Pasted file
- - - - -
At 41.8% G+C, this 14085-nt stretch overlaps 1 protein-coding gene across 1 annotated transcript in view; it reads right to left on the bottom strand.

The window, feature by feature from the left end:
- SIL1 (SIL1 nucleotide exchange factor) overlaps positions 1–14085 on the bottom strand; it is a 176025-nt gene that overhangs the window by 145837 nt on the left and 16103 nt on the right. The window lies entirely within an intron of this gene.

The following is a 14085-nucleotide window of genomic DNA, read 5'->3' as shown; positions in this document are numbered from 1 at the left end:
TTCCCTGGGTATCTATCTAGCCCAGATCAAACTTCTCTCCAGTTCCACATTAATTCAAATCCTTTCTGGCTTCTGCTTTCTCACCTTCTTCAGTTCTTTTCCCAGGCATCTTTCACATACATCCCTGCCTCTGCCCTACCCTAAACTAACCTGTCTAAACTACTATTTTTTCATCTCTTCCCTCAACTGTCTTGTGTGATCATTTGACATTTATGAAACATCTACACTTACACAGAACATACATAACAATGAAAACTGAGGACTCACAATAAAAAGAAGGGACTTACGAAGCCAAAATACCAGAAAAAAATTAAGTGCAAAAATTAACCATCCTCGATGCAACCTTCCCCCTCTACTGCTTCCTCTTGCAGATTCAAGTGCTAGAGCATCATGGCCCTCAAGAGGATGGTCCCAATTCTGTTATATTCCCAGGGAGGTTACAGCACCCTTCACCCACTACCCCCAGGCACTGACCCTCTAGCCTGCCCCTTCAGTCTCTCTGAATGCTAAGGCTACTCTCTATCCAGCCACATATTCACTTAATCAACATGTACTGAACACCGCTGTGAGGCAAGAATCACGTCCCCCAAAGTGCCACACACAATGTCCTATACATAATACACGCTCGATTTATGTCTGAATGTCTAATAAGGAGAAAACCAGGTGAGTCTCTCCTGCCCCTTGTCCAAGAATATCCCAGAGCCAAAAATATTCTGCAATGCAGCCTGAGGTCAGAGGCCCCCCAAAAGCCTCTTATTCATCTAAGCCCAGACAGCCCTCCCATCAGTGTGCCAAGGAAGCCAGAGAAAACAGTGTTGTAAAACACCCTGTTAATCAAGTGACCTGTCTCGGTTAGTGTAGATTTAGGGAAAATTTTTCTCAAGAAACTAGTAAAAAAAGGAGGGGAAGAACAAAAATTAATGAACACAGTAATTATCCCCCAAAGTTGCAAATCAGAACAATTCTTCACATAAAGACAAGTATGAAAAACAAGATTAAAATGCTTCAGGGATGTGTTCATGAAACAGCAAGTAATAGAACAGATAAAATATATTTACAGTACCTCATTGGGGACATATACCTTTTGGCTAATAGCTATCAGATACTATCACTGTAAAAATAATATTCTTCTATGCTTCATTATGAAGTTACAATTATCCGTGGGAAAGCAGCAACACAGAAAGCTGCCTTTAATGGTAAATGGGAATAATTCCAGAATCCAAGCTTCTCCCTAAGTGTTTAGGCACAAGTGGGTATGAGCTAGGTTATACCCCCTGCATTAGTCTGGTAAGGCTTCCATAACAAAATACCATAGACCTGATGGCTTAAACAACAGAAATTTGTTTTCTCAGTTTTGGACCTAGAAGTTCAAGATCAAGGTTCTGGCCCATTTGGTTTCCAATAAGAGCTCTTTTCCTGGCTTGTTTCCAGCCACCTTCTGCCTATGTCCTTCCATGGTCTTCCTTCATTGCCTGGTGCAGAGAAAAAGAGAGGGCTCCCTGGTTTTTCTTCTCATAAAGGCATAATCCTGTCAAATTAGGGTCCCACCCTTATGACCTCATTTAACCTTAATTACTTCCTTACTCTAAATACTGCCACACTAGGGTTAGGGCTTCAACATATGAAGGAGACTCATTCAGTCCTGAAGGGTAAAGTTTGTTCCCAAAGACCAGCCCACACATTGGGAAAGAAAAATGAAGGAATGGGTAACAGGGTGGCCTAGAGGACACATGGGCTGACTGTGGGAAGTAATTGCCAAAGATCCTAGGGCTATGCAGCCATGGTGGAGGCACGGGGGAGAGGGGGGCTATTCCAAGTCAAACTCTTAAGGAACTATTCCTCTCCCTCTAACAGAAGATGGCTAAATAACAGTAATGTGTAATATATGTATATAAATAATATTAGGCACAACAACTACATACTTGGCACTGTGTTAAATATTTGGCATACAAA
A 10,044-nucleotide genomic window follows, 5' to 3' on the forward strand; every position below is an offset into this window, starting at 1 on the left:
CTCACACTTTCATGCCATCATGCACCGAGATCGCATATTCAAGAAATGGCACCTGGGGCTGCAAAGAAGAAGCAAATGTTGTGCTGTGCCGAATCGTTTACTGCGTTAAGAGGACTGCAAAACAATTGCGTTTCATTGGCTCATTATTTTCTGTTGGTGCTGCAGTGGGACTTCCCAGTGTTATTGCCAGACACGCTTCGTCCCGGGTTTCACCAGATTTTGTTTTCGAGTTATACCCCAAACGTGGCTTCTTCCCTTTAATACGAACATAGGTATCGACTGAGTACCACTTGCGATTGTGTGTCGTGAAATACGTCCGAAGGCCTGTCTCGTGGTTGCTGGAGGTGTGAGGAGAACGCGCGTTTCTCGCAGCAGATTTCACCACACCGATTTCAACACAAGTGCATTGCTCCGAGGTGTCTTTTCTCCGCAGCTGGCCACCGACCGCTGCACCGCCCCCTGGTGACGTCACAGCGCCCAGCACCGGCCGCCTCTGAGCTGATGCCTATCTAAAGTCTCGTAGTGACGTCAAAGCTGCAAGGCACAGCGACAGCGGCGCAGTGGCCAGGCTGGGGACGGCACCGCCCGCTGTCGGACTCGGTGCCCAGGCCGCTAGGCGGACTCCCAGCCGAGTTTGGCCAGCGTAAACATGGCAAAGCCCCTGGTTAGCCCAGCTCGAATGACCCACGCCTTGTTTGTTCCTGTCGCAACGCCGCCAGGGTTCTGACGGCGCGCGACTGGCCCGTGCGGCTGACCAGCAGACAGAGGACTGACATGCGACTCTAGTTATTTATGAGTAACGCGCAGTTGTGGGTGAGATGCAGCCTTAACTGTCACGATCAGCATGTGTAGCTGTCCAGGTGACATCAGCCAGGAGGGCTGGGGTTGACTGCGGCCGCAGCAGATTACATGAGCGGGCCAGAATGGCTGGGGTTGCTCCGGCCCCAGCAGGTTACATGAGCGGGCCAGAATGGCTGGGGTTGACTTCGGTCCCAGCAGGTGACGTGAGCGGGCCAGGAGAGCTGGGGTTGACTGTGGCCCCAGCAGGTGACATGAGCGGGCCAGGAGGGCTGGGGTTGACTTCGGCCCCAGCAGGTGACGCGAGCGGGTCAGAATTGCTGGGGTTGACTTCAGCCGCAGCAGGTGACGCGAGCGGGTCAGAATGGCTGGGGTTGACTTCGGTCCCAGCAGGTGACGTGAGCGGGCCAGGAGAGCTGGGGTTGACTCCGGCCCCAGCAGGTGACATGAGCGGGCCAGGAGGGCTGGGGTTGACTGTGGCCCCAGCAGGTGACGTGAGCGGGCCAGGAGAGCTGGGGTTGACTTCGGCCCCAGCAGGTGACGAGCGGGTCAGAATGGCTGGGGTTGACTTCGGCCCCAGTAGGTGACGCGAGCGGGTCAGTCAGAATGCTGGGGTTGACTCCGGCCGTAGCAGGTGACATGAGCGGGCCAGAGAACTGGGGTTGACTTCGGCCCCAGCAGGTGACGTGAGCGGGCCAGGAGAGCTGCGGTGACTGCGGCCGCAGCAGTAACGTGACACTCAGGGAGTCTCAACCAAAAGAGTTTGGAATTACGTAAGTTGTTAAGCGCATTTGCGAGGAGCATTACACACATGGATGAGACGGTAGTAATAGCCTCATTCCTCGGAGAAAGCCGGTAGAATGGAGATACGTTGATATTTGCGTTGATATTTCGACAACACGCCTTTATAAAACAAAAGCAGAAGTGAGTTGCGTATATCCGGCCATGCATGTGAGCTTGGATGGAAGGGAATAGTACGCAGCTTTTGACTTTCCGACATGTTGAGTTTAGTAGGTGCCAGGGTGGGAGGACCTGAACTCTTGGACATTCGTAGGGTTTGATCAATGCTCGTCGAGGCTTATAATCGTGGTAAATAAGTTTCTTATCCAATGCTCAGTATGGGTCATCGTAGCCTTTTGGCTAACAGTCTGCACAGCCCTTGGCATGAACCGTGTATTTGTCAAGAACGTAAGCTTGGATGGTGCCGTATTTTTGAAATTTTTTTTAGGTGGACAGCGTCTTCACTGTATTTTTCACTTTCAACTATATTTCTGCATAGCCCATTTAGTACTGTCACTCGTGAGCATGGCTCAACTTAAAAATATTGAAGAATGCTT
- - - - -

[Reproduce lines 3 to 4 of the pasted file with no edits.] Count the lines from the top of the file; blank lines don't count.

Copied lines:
- SIL1 (SIL1 nucleotide exchange factor) overlaps positions 1–14085 on the bottom strand; it is a 176025-nt gene that overhangs the window by 145837 nt on the left and 16103 nt on the right. The window lies entirely within an intron of this gene.

The following is a 14085-nucleotide window of genomic DNA, read 5'->3' as shown; positions in this document are numbered from 1 at the left end: